Bhubaneswar, August 28 (LocalWire): Kharif paddy crop in 1.28 lakh hectares, particularly in western Odisha, was destroyed due to Brown Plant Hopper attack during 2017-18 causing immense loss to farmers.
The menace returned to haunt the farmers the next year as well, but the damage was limited to only 10,500 hectares, reducing the quantum of loss by a huge margin with help from final year B.Sc (Agriculture) students of the Odisha University of Agriculture and Technology (OUAT).
The state government deployed the students who visited 57 blocks affected by pests and interacted with the farmers.
They trained them in methods of applying pesticides and other agricultural procedures helping them make the turn-around possible.
The decision to send out the agri students to the fields to teach and guide the farmers as well as send the feed back to the government had worked wonders, Dr M Muthukumar, the director, Agriculture and Food Production, said today.
‘It has been a great achievement for students and the government,’ he said while speaking at the training session of the second batch of ‘Krushi Unnat Sahjogi’ (agricultural development associates) at the SOA Deemed to be University here.
The training programme was attended by final year B.Sc. (Agriculture) students from SOA and Centurion University who are slated to visit the identified blocks for a period of two months from 1 September to interact with farmers and send their feedback to the agriculture and farmers’ empowerment department from the field.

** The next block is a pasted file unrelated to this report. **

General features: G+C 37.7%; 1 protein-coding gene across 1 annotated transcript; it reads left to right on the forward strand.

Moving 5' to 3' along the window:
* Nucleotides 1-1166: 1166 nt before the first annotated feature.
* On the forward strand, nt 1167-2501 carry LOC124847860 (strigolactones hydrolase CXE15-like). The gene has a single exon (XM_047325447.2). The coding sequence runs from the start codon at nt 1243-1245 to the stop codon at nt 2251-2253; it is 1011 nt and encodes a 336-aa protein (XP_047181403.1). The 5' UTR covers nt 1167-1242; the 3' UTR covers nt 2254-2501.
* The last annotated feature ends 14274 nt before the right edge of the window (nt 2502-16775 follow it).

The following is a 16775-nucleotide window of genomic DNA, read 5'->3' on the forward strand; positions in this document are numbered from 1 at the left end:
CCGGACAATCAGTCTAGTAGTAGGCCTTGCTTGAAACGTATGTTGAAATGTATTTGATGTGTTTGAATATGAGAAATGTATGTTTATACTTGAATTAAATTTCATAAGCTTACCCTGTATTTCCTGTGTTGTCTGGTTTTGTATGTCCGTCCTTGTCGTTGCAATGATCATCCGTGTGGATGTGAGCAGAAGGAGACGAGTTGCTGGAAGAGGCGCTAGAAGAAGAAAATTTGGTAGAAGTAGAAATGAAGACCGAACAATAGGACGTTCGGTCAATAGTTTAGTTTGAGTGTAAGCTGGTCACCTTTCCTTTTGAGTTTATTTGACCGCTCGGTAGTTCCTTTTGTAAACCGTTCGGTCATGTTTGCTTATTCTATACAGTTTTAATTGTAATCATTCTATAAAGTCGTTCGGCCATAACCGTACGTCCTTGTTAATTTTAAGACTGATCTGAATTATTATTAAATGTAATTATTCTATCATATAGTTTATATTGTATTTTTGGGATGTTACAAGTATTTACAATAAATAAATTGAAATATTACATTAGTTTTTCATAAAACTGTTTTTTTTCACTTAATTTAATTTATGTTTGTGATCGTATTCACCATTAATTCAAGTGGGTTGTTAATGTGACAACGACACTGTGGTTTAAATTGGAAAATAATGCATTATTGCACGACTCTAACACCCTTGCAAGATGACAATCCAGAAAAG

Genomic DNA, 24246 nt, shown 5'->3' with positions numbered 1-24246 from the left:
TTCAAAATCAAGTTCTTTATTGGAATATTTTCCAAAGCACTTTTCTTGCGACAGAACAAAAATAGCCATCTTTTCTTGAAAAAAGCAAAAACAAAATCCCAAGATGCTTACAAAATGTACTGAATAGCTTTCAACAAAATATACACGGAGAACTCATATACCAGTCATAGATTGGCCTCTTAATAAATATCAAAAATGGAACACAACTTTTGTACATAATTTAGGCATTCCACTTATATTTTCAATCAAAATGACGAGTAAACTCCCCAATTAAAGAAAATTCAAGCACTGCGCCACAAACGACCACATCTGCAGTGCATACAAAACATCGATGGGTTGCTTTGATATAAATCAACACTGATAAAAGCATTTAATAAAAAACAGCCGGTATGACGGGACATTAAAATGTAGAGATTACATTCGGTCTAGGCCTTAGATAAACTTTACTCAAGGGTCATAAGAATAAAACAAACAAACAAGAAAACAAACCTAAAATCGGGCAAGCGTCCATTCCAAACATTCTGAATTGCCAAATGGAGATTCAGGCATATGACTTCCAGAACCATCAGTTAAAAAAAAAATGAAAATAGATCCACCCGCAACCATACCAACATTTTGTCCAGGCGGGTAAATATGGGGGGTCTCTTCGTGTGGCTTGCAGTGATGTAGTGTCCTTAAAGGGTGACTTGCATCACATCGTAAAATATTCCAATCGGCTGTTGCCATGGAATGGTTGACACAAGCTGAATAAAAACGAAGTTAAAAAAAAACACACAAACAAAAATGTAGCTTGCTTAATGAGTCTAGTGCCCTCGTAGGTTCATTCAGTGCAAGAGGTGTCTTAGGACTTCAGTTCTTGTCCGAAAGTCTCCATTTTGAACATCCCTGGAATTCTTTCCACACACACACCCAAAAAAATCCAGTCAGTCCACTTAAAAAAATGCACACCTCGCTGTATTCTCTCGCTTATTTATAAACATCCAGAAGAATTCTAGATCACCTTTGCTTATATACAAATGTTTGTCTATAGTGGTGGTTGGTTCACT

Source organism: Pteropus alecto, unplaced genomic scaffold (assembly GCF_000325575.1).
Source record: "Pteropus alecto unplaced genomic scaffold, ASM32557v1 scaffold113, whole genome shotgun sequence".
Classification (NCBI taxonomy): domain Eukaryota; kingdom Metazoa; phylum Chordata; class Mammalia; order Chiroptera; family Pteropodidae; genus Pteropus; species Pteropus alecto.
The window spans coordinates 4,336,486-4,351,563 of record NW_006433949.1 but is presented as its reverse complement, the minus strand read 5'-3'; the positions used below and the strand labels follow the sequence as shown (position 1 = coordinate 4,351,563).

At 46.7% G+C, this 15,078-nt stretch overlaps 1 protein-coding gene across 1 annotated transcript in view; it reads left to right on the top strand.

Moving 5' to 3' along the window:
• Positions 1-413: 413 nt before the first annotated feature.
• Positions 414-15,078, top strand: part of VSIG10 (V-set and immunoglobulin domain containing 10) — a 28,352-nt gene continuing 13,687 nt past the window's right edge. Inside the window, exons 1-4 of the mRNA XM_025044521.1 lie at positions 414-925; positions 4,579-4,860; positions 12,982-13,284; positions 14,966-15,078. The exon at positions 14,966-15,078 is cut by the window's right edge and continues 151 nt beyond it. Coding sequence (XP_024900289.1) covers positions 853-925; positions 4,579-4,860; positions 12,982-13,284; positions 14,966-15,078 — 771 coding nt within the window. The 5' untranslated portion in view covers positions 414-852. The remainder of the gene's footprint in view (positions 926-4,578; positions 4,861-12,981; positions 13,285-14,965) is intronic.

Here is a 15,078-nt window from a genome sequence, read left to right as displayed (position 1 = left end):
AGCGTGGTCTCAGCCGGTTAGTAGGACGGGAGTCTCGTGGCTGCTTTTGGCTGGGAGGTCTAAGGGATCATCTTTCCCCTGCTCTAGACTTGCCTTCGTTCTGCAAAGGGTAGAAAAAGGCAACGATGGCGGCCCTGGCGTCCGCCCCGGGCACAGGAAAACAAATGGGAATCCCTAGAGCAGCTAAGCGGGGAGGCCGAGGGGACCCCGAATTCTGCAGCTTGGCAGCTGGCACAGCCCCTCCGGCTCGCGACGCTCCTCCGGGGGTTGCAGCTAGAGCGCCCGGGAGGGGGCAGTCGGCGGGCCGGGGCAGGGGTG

‘This year around 490 agriculture students are involved in the programme which will be part of their innovative two-month internship,’ Dr Muthukumar said adding Odisha was the first state in the country to provide opportunity to agriculture students for such internship while implementing the innovative programme.
The students will be provided mobile apps to keep in touch with the officials of the agriculture and farmers’ empowerment department, he said.
‘Your feedback is of great importance to the government as it would go a long way in framing policies for agriculture and the farming community,’ he said.
Prof. Amit Banerjee, vice-Chancellor of SOA Deemed to be University, Dr. Laxmidhar Swain representing Centurion University, Mr Bijoy Bhushan Patnaik, deputy director (plant protection) of the Agriculture department and Dr. Bijoy Kumar Sahu, dean of Institute of Agricultural Sciences, SOA’s faculty of agriculture, also addressed the gathering.
During the two month period, the students would make the farmers familiar in several areas including safe usage of pesticides, pest surveillance, fertilizer availability, cotton cultivation, marketing of product and the various government programmes for farmers, he said.
Prof. Banerjee told the students that they should feel privileged as they would be part of governance as associates of the government.
Pointing out that agriculture was the backbone of the country, he said the agriculture students had the responsibility to strengthen farming by empowering farmers who repeatedly faced the ravages of nature.
SOA, Prof. Banerjee said, had been able to help farmers by correctly predicting possible thunderstorms and lightning through its Centre for Environment and Climate (CEC), a research centre, set up by the university.
This, he said, had considerably reduced the number of deaths caused by lightning.